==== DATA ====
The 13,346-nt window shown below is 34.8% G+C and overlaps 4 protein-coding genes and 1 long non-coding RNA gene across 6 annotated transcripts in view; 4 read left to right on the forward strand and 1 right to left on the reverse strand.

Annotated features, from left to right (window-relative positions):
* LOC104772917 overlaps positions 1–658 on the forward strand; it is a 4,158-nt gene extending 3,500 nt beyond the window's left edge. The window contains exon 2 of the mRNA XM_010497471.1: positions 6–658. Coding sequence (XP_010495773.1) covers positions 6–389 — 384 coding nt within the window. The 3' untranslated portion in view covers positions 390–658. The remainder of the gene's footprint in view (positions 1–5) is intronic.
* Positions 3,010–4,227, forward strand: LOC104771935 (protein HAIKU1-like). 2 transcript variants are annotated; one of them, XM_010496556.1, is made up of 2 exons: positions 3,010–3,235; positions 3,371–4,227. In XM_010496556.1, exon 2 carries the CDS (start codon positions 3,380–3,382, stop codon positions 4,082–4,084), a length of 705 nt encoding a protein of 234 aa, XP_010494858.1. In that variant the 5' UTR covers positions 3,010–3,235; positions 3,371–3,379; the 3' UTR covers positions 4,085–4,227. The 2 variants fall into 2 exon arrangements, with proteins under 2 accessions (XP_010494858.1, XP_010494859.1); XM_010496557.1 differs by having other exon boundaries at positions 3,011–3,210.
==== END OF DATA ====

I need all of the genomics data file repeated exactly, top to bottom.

The 13,346-nt window shown below is 34.8% G+C and overlaps 4 protein-coding genes and 1 long non-coding RNA gene across 6 annotated transcripts in view; 4 read left to right on the forward strand and 1 right to left on the reverse strand.

Annotated features, from left to right (window-relative positions):
* LOC104772917 overlaps positions 1–658 on the forward strand; it is a 4,158-nt gene extending 3,500 nt beyond the window's left edge. The window contains exon 2 of the mRNA XM_010497471.1: positions 6–658. Coding sequence (XP_010495773.1) covers positions 6–389 — 384 coding nt within the window. The 3' untranslated portion in view covers positions 390–658. The remainder of the gene's footprint in view (positions 1–5) is intronic.
* Positions 3,010–4,227, forward strand: LOC104771935 (protein HAIKU1-like). 2 transcript variants are annotated; one of them, XM_010496556.1, is made up of 2 exons: positions 3,010–3,235; positions 3,371–4,227. In XM_010496556.1, exon 2 carries the CDS (start codon positions 3,380–3,382, stop codon positions 4,082–4,084), a length of 705 nt encoding a protein of 234 aa, XP_010494858.1. In that variant the 5' UTR covers positions 3,010–3,235; positions 3,371–3,379; the 3' UTR covers positions 4,085–4,227. The 2 variants fall into 2 exon arrangements, with proteins under 2 accessions (XP_010494858.1, XP_010494859.1); XM_010496557.1 differs by having other exon boundaries at positions 3,011–3,210.